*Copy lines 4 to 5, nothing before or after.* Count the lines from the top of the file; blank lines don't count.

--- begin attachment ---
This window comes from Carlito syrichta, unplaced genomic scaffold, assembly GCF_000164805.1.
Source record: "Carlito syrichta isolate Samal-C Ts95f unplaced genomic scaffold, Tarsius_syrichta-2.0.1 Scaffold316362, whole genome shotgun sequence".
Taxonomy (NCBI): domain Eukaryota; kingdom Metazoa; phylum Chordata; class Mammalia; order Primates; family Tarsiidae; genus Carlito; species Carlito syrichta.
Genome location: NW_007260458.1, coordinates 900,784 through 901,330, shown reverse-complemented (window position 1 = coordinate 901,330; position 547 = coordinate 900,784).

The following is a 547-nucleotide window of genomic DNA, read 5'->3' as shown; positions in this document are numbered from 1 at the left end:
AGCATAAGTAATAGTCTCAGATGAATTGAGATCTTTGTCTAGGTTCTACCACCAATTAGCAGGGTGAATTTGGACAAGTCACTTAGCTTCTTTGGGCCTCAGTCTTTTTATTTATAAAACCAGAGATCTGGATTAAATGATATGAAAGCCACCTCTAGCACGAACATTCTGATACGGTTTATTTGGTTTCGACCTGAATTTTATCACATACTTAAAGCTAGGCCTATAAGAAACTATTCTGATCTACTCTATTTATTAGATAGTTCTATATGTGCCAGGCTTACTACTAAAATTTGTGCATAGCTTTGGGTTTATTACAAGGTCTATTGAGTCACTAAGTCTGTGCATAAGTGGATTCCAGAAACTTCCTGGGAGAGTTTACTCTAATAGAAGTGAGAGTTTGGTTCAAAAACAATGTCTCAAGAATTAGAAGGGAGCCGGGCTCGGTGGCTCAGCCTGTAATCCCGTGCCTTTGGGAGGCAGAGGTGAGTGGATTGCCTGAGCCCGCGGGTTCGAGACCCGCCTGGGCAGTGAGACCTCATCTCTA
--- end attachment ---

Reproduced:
Genome location: NW_007260458.1, coordinates 900,784 through 901,330, shown reverse-complemented (window position 1 = coordinate 901,330; position 547 = coordinate 900,784).

The following is a 547-nucleotide window of genomic DNA, read 5'->3' as shown; positions in this document are numbered from 1 at the left end: